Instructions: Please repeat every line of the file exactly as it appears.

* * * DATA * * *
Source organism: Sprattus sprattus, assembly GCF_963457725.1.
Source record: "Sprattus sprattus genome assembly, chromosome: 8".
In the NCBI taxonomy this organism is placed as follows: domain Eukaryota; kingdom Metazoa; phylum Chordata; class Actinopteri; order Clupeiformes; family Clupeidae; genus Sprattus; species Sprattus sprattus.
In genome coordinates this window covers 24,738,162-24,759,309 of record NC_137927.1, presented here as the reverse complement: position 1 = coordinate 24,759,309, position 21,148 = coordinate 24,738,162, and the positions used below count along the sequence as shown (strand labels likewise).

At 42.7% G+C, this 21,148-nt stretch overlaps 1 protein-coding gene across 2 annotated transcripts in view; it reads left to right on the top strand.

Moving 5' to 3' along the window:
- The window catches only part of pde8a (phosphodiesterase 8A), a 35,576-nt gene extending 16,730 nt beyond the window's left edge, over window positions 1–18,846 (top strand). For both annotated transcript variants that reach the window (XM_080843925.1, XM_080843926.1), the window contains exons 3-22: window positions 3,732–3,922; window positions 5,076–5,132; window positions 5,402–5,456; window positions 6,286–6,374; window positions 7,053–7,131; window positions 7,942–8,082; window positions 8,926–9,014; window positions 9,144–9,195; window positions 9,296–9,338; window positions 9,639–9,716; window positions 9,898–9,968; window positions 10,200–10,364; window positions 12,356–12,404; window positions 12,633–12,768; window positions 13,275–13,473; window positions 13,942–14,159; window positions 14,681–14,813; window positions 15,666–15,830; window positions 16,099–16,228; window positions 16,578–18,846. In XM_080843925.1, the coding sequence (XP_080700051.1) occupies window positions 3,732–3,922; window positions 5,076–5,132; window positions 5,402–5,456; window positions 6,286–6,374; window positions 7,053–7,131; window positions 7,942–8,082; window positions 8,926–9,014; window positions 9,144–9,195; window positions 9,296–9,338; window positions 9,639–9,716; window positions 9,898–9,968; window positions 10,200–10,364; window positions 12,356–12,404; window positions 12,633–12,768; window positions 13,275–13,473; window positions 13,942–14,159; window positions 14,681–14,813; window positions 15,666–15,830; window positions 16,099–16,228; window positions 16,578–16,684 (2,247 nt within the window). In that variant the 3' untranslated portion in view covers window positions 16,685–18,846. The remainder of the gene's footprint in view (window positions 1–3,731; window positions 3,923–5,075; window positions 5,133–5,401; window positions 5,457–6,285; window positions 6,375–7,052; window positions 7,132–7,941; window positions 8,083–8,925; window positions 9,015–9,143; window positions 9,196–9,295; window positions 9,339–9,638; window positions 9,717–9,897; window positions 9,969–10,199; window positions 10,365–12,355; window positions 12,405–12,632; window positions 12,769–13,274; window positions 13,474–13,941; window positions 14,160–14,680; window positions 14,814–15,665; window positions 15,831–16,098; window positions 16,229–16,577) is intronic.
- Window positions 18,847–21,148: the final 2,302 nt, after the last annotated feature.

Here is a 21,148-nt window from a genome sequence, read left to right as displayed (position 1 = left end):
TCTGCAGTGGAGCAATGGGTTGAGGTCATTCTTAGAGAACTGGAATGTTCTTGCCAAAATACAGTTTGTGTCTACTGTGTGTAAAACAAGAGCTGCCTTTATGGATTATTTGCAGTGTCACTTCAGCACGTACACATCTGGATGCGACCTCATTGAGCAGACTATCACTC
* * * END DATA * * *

Source organism: Sprattus sprattus, assembly GCF_963457725.1.
Source record: "Sprattus sprattus genome assembly, chromosome: 8".
In the NCBI taxonomy this organism is placed as follows: domain Eukaryota; kingdom Metazoa; phylum Chordata; class Actinopteri; order Clupeiformes; family Clupeidae; genus Sprattus; species Sprattus sprattus.
In genome coordinates this window covers 24,738,162-24,759,309 of record NC_137927.1, presented here as the reverse complement: position 1 = coordinate 24,759,309, position 21,148 = coordinate 24,738,162, and the positions used below count along the sequence as shown (strand labels likewise).

At 42.7% G+C, this 21,148-nt stretch overlaps 1 protein-coding gene across 2 annotated transcripts in view; it reads left to right on the top strand.

Moving 5' to 3' along the window:
- The window catches only part of pde8a (phosphodiesterase 8A), a 35,576-nt gene extending 16,730 nt beyond the window's left edge, over window positions 1–18,846 (top strand). For both annotated transcript variants that reach the window (XM_080843925.1, XM_080843926.1), the window contains exons 3-22: window positions 3,732–3,922; window positions 5,076–5,132; window positions 5,402–5,456; window positions 6,286–6,374; window positions 7,053–7,131; window positions 7,942–8,082; window positions 8,926–9,014; window positions 9,144–9,195; window positions 9,296–9,338; window positions 9,639–9,716; window positions 9,898–9,968; window positions 10,200–10,364; window positions 12,356–12,404; window positions 12,633–12,768; window positions 13,275–13,473; window positions 13,942–14,159; window positions 14,681–14,813; window positions 15,666–15,830; window positions 16,099–16,228; window positions 16,578–18,846. In XM_080843925.1, the coding sequence (XP_080700051.1) occupies window positions 3,732–3,922; window positions 5,076–5,132; window positions 5,402–5,456; window positions 6,286–6,374; window positions 7,053–7,131; window positions 7,942–8,082; window positions 8,926–9,014; window positions 9,144–9,195; window positions 9,296–9,338; window positions 9,639–9,716; window positions 9,898–9,968; window positions 10,200–10,364; window positions 12,356–12,404; window positions 12,633–12,768; window positions 13,275–13,473; window positions 13,942–14,159; window positions 14,681–14,813; window positions 15,666–15,830; window positions 16,099–16,228; window positions 16,578–16,684 (2,247 nt within the window). In that variant the 3' untranslated portion in view covers window positions 16,685–18,846. The remainder of the gene's footprint in view (window positions 1–3,731; window positions 3,923–5,075; window positions 5,133–5,401; window positions 5,457–6,285; window positions 6,375–7,052; window positions 7,132–7,941; window positions 8,083–8,925; window positions 9,015–9,143; window positions 9,196–9,295; window positions 9,339–9,638; window positions 9,717–9,897; window positions 9,969–10,199; window positions 10,365–12,355; window positions 12,405–12,632; window positions 12,769–13,274; window positions 13,474–13,941; window positions 14,160–14,680; window positions 14,814–15,665; window positions 15,831–16,098; window positions 16,229–16,577) is intronic.
- Window positions 18,847–21,148: the final 2,302 nt, after the last annotated feature.

Here is a 21,148-nt window from a genome sequence, read left to right as displayed (position 1 = left end):
TCTGCAGTGGAGCAATGGGTTGAGGTCATTCTTAGAGAACTGGAATGTTCTTGCCAAAATACAGTTTGTGTCTACTGTGTGTAAAACAAGAGCTGCCTTTATGGATTATTTGCAGTGTCACTTCAGCACGTACACATCTGGATGCGACCTCATTGAGCAGACTATCACTC